Countries set limits on sperm donation
In a number of countries, reproductive laws limit the number of offspring (children) that a sperm donor may produce. Some countries, such as France and the UK, have strict regulations about the number of children that can result from the same sperm donor.
Why set limits related to sperm donation?
The main reason to limit the number of children from each sperm donor is to reduce the risk of two donor-conceived individuals unknowingly becoming parents.
The use of these limits are understandable, but in some cases they have led to the growth of fertility tourism and this has led to reports of genetic disorders being passed onto children through the use of imported donor sperm.
For example, in 2012 a report highlighted that sperm from one donor had been used to give birth to 43 children in Denmark. Sperm from this same donor was exported to 10 countries both in and outside of Europe. Unfortunately, a genetic disorder from this donor was also passed on to 5 children.
This report highlights some of the challenges ahead for prospective parents that use reproductive technologies. It also highlights the importance of being aware of the different regulations in various countries.
Different limits on births from sperm donors
The laws and recommendations on the number of births from donors vary around the world. For example, they vary in Denmark, the UK, in the US and Canada.
Sperm donors in Denmark
Sperm banks in Denmark, for example, are popular with those within Europe as it is one of the few European countries that still allow donors to retain their anonymity.
Sperm donors in the UK
In relation to the UK, a maximum of 10 live births are permitted worldwide per donor. However, more live births are allowed if there are special requests made for a sibling to be born from the same sperm donor.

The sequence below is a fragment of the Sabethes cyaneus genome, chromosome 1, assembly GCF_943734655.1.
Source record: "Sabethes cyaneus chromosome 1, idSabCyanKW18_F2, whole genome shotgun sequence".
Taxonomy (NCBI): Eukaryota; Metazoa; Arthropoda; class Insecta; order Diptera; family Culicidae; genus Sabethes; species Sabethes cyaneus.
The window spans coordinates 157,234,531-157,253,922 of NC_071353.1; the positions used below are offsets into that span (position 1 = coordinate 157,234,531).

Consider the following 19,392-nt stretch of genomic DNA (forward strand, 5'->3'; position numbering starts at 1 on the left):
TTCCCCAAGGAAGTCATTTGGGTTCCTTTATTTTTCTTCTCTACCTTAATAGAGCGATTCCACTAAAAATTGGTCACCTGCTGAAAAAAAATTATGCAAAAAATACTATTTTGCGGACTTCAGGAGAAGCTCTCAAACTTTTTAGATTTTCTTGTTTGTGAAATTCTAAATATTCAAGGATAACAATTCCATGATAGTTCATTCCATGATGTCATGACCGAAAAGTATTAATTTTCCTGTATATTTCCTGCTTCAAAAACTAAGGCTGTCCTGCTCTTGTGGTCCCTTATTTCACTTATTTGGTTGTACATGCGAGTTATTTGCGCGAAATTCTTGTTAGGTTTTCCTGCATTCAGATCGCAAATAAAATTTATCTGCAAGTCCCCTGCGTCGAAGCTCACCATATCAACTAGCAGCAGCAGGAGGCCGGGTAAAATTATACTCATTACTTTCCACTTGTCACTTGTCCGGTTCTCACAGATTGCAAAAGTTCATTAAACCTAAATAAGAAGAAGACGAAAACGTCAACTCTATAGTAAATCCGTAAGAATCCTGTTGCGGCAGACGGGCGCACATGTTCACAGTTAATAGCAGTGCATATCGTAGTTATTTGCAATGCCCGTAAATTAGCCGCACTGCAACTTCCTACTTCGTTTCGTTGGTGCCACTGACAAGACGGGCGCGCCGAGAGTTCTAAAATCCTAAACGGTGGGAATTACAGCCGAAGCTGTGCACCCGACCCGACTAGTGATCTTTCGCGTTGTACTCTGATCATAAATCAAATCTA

These limits are in place even though there is a shortage of sperm donors in the UK. For example, only 284 sperm donors registered in the UK in 2008.
Sperm donors in the US
In the US, the American Society of Reproductive Medicine (ASRM) recommends that donors be limited to 25 births per 800,000 in the population.
Sperm donors in Canada
The recommendation in the US is similar to the one in Canada. The limit on donors is 25 births per 800,000 in Canada.
Call for evidence-based recommendations
Although limits are welcomed by many, the use of these limits have been questioned by some, especially as the limits don’t appear to be informed by evidence.
Regardless, it is understandable why these limits are in place and the limits are of some comfort to many LGBTI parents.
Human Fertilisation and Embryology Authority. Statement on Recent Reports of a Danish Sperm Donor Passing on a Genetic Disease to Five Children. Human Fertilisation and Embryology Authority. 2012 Sep 26.
Sawyer N. Sperm Donor Limits that Control for the ‘Relative’ Risk Associated with the Use of Open-Identity Donor. Human Reproduction 2010;25(5):1089-96.